I'm 8 months into my first job as a developer at a mid-small company. The four development teams have about 7 developers each, the design team consists of about the same number, and the administration / sales / marketing / hr team is 4 people.

We mostly develop web apps, a one-time deal, to run on the client's (usually existing) environment. I'm finding myself setting up development environments to match, usually things I've never used before (from C#.NET 1.1 and MS-SQL to a regionally developed WAS called JEUS), which takes a significant amount of time.

Sometimes I get help from other developers but mostly I follow online tutorials until it seems to work, and then I spend more time fixing my code when it breaks because the settings aren't exactly the same as the actual environment.

I'm starting to think that one guy who specializes in this stuff would make it much easier for the developers to actually do what they're paid to do. When does it make sense for a company to get a dedicated systems engineer? Or am I wrong and should just suck it up and learn to do it? I do realize that being familiar with different environments would improve my employability...

  • I hope you document how you set up the stuff you do, so the next time someone has to do the same thing, they don't have to reinvent? – Matthew Flynn Oct 18 '11 at 16:27
  • @MatthewFlynn I document what I do on the project Trac server wikis, for the ones that do have a Trac project open. The rest I'm saving to a text file until someone gives me something better to put it on. – user23007 Oct 19 '11 at 0:05

My experiences working at a company with less than 20 people are that as a software developer I have to be top of the food chain and wear many hats.

When I say top of the food chain, I mean that I am expected to excel at any IT problem thrown at me and surpass the abilities of my IT peers who work in a non software development role. By wear many hats I mean that I do need to play many different IT roles from time to time.

My peers consist of tech support, pc support specialists and a webmaster/network administrator/QA. Besides QA, if the network goes down and the guy responsible is not in the office that day I am not only expected to fix the problem but do it better than the guy who was hired to do it. Same thing if the website goes down and same thing if all the tech support people are on the other line and a password needs reset for a user.

They don't view it that my skill sets are just coding/developing, but that these other IT professionals are there to shelter me from the daily grind of running a successful business so that I have time to work on projects with minimal distractions.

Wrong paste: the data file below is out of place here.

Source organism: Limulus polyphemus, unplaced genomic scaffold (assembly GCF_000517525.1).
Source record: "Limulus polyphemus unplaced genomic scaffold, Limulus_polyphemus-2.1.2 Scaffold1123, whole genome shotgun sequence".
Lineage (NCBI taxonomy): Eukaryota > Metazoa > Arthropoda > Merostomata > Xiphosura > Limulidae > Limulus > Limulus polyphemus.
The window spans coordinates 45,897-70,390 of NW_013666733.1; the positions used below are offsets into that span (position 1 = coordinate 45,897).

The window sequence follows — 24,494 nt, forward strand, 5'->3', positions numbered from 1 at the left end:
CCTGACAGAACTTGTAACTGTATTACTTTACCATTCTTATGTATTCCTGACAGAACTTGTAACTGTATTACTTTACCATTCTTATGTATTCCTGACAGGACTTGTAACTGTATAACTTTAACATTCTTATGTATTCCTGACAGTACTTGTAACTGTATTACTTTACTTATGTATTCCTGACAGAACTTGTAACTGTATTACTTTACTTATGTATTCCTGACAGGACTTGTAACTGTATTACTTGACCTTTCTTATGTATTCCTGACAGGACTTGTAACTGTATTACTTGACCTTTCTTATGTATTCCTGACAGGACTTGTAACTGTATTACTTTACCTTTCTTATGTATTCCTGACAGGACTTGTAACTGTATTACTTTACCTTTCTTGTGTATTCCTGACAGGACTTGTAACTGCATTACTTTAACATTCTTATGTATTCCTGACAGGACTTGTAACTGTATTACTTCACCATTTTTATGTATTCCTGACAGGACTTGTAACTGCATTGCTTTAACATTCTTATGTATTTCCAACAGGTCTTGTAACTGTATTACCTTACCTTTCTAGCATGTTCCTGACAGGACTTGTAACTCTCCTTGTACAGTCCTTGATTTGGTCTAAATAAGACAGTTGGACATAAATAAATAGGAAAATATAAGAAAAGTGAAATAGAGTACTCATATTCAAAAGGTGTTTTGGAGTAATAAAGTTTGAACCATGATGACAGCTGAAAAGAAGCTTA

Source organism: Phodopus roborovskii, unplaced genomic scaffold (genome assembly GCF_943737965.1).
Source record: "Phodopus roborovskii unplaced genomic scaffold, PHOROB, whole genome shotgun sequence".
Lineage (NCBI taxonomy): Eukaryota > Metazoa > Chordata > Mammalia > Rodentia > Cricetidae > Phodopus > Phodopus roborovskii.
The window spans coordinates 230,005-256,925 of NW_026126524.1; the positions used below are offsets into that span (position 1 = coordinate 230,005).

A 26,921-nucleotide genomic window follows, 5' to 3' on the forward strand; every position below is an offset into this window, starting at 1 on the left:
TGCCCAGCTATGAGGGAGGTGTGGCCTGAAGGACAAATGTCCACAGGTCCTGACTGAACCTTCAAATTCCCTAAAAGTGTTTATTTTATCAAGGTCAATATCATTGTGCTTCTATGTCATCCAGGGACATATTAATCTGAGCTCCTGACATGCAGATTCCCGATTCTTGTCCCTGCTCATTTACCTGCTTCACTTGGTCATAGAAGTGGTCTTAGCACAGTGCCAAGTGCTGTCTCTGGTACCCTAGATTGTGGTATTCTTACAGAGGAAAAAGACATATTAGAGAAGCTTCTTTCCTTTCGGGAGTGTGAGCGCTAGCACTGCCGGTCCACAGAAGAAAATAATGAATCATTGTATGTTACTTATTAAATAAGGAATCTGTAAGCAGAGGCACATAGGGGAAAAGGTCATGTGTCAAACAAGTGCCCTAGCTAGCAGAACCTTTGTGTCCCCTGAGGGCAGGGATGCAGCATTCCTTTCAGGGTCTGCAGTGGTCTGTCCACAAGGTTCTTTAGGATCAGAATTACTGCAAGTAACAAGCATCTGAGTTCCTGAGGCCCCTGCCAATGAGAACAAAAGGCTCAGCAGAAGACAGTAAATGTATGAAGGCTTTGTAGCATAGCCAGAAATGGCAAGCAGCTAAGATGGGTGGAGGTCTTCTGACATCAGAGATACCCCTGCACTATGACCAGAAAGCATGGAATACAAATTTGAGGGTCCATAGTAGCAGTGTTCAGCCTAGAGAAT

Whatever you are struggling with, take the time to learn it and be happy you are learning a new skill because if the company falls into bad times and they have to let half the team go, they are going to get rid of the software developers who only code/develop and who only code/develop exactly what is written on a spec without question.

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  • +1 for the Broad IT skills needed to be effective in a small company – Michael Shaw Oct 18 '11 at 13:34

IMO there are two issues here:

  1. Should you learn to setup / maintain all these different tools / environments? Needing to call the IT helpdesk whenever there is some configuration issue with a web server slows you down a lot. So in the long run you are probably better off learning these tools, at least to some level. You don't need to become a guru, but you should be able to e.g. spot common setup issues. As you note, it may also increase your market value.

  2. Do you need reproducable development / deployment environments? Absolutely. Even a system guru isn't a very effective help if your development / test / staging / production environments are set up in an ad hoc way, so you can't reproduce a production bug in your debug environment.

    Your team(s) need(s) to develop standards / procedures to achieve reliable, deterministic builds and deployments. E.g. put all (or as much as possible of) your tool configuration and/or install packages under source control, and write scripts to deploy it to a specific host at the press of a button. Existing build / continuous integration tools might also help in these tasks.

    Last but not least, this also reduces the developers' workload of environment setup related tasks, alleviating your (and everyone else's) problem.

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When does it make sense for a company to get a dedicated systems engineer?

Logically, when enough of this type of work exists to occupy one FTE

Off course the consequence would be that the might be able to do with one less programmer

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